An estimated 70 percent of physicians acknowledge the therapeutic qualities of cannabis and over half believe that the plant should also be legal for medical purposes, according to survey data released this week by WebMD/Medscape.
Sixty-nine percent of respondents say that cannabis can help in the treatment of specific diseases and 67 percent say that the plant should be available as a legal therapeutic option for patients.
Oncologists and hematologists were most likely to express support for the use of cannabis for medical purposes, with 82 percent of those surveyed endorsing the plant’s therapeutic use. Rheumatologists (54 percent) were least likely to say the cannabis provides therapeutic benefits.
Over 1,500 physicians representing more than 12 specialty areas participated in the survey which possesses a margin of error of +/- 2.5 percent.
The National Organization for the Reform of Marijuana Laws is pleased to announce that it is now providing educational content to the editors of The Answer Page, Inc. The Answer Page, Inc. is an online medical educational resource founded in 1998 that provides daily education to healthcare professionals in 120 countries. TheAnswerPage (online at TheAnswerPage.com) uses the Socratic question-and-answer teaching method. The content for the website is primarily written by academic clinicians respected in their fields. All content is peer-reviewed and referenced from current texts and recent literature.
TheAnswerPage now features educational content in the area of medical marijuana. The editorial team of TheAnswerPage states: “Medical marijuana may be controversial, but it is now an important area of study in healthcare. Doctors and healthcare professionals must understand the medical, legal, social and political issues to best respond to their patients’ questions and attend to their needs.”
The medical marijuana ‘lecture series’ begins with an introductory primer to the cannabis plant. The following week focuses on five distinct cannabinoids and their therapeutic potential.
“NORML recognizes that physicians and health care professionals desire balanced information regarding the safety and efficacy of cannabis as a potential therapy,” NORML’s Deputy Director Paul Armentano said. “NORML is pleased to provide its expertise to TheAnswerPage to assist health care professionals better understand and navigate this important public health issue.”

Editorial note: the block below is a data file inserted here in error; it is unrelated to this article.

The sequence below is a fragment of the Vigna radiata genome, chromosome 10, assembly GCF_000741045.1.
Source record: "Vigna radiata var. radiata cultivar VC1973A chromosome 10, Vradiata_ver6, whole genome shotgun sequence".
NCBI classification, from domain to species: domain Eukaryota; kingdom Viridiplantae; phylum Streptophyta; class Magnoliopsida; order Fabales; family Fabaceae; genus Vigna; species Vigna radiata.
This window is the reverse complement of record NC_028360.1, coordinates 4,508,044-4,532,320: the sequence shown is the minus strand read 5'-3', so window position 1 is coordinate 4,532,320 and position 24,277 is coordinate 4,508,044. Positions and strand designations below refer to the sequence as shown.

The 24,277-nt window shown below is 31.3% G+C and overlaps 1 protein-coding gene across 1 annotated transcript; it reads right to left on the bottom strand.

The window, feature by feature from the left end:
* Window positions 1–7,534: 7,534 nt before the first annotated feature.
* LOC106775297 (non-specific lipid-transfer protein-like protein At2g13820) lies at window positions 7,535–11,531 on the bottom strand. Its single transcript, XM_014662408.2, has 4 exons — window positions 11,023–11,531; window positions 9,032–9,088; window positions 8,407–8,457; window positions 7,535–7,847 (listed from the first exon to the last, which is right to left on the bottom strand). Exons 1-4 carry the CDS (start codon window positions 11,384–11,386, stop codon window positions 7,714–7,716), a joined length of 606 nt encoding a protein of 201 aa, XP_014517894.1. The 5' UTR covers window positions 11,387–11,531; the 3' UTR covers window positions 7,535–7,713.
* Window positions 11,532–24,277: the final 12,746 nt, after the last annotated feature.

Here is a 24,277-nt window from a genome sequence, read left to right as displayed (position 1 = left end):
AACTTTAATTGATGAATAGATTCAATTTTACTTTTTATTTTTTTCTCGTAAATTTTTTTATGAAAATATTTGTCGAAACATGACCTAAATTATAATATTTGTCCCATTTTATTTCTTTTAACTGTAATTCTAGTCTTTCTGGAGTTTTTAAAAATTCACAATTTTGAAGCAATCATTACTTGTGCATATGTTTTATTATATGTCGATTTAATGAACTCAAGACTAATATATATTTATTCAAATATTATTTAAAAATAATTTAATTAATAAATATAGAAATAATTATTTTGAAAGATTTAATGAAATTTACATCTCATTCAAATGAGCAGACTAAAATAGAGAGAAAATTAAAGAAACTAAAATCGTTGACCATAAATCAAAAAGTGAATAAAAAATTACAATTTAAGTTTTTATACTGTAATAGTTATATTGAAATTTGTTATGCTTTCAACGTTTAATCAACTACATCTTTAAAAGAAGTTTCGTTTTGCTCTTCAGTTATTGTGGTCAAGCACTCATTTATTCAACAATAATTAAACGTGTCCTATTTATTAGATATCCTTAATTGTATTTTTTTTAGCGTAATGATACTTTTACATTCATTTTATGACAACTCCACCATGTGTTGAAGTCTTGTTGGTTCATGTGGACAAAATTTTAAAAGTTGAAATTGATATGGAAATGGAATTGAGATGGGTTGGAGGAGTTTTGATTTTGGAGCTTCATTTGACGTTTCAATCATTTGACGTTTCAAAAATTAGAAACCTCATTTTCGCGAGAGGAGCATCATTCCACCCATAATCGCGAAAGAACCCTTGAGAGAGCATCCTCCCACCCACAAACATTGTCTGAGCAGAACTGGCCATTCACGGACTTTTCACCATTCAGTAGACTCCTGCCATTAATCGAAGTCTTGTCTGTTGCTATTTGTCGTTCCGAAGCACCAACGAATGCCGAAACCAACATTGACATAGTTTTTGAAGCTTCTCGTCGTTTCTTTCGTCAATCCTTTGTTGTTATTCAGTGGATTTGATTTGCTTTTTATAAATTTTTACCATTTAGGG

Subscribers to TheAnswerPage receive continuing medical education (CME) credit by reading the content and completing an industry-unique Interactive Crossword Puzzle. The clues are structured to reinforce the educational material, and links are provided to the related content. Subscribers have personal educational accounts that organize their earned CME credit and allow clinicians to download, email or print CME certificates for credentialing and licensing.
TheAnswerPage.com has over 50 interactive crossword puzzles posted, for earning CME credit. New content and crosswords are posted daily.
TheAnswerPage‘s medical cannabis content is available at the ‘syllabus;’ select the pull down menu option: “Medical Marijuana — Medical, Legal, Social, and political Issues.” Free registration to the site is required.
Despite the recent attempts by the ATF, IRS, and four California-based US Attorneys to put a damper on the state’s medical marijuana program, the California Medical Association formally endorsed a new policy calling for the full legalization of cannabis.
The CMA represents more than 35,000 physicians statewide and is the largest industry group for doctors in the state. Last Friday, at the association’s annual meeting in Anaheim, they made official their support for the full legalization of marijuana. The group cited racial inequalities in arrests, the collateral damage to families of those incarcerated on simple marijuana charges, and growing prison costs as signs that marijuana prohibition has “proven to be a failed public health policy.”